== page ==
ISS Isn’t Working

Many inner-city high schools are getting the In-school suspension (ISS) wrong. I just read a report that an inner-city high school of only about 21000 students had about 12,000 student incidences; this past year referred to the school office that involved student misbehavior. At first glance, one might wonder if that 12,000 number is correct. Twelve-thousand seems like a like, right? Maybe too much… ?

Because I know how much intervention inner-city teachers do in their classrooms with students, my first thoughts are that without these amazing inner-city teachers the number could theoretically be 20,000 incidences of student misbehaviors in any single school year in many schools. Moreover, to think that this particular school mentioned above with 12,000 student incidences does not even come from our nation’s biggest and toughest inner-cities. Nor is the school that large itself with only 2100 students.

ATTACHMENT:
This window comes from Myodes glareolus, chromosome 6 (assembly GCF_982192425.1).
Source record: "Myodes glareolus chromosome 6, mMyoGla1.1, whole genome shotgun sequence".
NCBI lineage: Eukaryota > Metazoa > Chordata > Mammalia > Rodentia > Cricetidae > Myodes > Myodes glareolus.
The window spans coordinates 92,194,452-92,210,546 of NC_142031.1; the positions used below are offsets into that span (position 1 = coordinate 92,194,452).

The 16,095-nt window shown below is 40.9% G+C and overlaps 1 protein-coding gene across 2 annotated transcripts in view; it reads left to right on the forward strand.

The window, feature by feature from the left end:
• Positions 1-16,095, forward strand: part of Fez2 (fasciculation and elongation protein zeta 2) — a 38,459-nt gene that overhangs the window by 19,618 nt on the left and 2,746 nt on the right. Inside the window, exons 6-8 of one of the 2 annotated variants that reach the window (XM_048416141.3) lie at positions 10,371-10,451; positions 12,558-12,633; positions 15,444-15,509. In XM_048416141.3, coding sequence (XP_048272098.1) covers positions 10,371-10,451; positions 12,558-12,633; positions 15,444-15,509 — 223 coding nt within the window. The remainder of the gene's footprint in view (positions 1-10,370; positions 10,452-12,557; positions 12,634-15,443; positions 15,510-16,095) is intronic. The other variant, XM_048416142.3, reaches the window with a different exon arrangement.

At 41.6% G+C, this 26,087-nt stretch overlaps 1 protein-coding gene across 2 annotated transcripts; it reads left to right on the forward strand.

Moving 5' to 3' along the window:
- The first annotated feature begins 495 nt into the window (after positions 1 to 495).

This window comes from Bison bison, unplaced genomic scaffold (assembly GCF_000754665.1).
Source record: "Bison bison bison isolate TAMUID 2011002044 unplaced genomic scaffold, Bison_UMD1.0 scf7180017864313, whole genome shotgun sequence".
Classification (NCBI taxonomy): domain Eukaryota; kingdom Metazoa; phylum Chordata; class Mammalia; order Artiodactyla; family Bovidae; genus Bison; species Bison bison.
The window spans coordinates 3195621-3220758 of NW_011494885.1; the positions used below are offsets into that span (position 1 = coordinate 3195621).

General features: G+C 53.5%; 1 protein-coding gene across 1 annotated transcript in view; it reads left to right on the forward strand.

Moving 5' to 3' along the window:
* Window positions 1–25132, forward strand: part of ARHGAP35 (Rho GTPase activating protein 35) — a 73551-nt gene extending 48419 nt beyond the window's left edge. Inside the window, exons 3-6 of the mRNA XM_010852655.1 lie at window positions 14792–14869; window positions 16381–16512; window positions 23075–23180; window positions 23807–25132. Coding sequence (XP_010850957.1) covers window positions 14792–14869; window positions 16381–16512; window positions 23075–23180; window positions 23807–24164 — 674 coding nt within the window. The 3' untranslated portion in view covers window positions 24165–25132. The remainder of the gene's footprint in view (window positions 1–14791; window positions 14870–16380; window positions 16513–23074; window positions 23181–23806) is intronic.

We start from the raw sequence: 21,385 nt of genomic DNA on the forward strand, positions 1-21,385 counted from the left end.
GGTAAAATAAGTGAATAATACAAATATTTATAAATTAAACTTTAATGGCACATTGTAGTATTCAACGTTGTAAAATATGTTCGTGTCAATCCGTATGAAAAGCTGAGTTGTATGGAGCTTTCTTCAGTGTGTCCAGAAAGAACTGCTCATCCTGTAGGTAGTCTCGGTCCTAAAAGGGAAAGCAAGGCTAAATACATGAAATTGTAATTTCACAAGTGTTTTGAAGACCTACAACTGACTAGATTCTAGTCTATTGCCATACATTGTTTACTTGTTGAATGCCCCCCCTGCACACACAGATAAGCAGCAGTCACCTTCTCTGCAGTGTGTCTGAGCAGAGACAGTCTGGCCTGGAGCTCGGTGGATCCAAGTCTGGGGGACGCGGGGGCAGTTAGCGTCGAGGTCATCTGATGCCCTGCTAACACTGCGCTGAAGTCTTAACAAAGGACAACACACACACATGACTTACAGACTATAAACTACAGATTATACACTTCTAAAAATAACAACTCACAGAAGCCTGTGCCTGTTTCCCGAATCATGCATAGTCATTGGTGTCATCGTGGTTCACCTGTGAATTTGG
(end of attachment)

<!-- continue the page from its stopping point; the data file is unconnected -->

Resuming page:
It makes one wonder what is going on in our inner-city communities. Also, what is happening with our schools’ main deterrent to poor behaviors, their In-School Suspension (ISS) rooms? Why aren’t these ISS rooms changing the poor behavior choices to better behavior choices?

Well, the first problem I think that many of us are already aware of is that there are just too many problems for too few staff manning those ISS rooms. It is problematic that schools who are already understaffed and overwhelmed, don’t have many options on the front end of ISS. In that space that lands between the classroom teachers’ consequences for poor behavior choices, and a quick talking to by a busy administrator, the student is then sent right to ISS with no other intervention.